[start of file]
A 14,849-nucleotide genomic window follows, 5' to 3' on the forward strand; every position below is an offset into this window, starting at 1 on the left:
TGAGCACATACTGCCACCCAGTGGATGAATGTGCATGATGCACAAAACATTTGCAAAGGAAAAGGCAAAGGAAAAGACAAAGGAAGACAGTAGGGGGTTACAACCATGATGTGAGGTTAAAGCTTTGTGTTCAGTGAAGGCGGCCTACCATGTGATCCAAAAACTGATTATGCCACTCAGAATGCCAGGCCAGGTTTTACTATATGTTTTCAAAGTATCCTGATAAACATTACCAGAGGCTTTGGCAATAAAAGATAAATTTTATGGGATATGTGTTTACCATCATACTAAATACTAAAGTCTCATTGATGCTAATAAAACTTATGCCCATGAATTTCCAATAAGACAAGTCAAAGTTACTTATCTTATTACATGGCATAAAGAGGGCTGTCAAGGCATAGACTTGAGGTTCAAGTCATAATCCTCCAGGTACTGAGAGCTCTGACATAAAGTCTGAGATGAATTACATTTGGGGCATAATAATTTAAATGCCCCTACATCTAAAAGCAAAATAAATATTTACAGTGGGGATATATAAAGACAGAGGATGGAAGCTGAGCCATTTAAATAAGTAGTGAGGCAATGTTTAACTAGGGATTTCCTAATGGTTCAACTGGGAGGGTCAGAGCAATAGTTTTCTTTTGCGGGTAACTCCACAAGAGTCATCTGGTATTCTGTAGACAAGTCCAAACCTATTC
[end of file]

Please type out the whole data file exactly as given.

A 14,849-nucleotide genomic window follows, 5' to 3' on the forward strand; every position below is an offset into this window, starting at 1 on the left:
TGAGCACATACTGCCACCCAGTGGATGAATGTGCATGATGCACAAAACATTTGCAAAGGAAAAGGCAAAGGAAAAGACAAAGGAAGACAGTAGGGGGTTACAACCATGATGTGAGGTTAAAGCTTTGTGTTCAGTGAAGGCGGCCTACCATGTGATCCAAAAACTGATTATGCCACTCAGAATGCCAGGCCAGGTTTTACTATATGTTTTCAAAGTATCCTGATAAACATTACCAGAGGCTTTGGCAATAAAAGATAAATTTTATGGGATATGTGTTTACCATCATACTAAATACTAAAGTCTCATTGATGCTAATAAAACTTATGCCCATGAATTTCCAATAAGACAAGTCAAAGTTACTTATCTTATTACATGGCATAAAGAGGGCTGTCAAGGCATAGACTTGAGGTTCAAGTCATAATCCTCCAGGTACTGAGAGCTCTGACATAAAGTCTGAGATGAATTACATTTGGGGCATAATAATTTAAATGCCCCTACATCTAAAAGCAAAATAAATATTTACAGTGGGGATATATAAAGACAGAGGATGGAAGCTGAGCCATTTAAATAAGTAGTGAGGCAATGTTTAACTAGGGATTTCCTAATGGTTCAACTGGGAGGGTCAGAGCAATAGTTTTCTTTTGCGGGTAACTCCACAAGAGTCATCTGGTATTCTGTAGACAAGTCCAAACCTATTC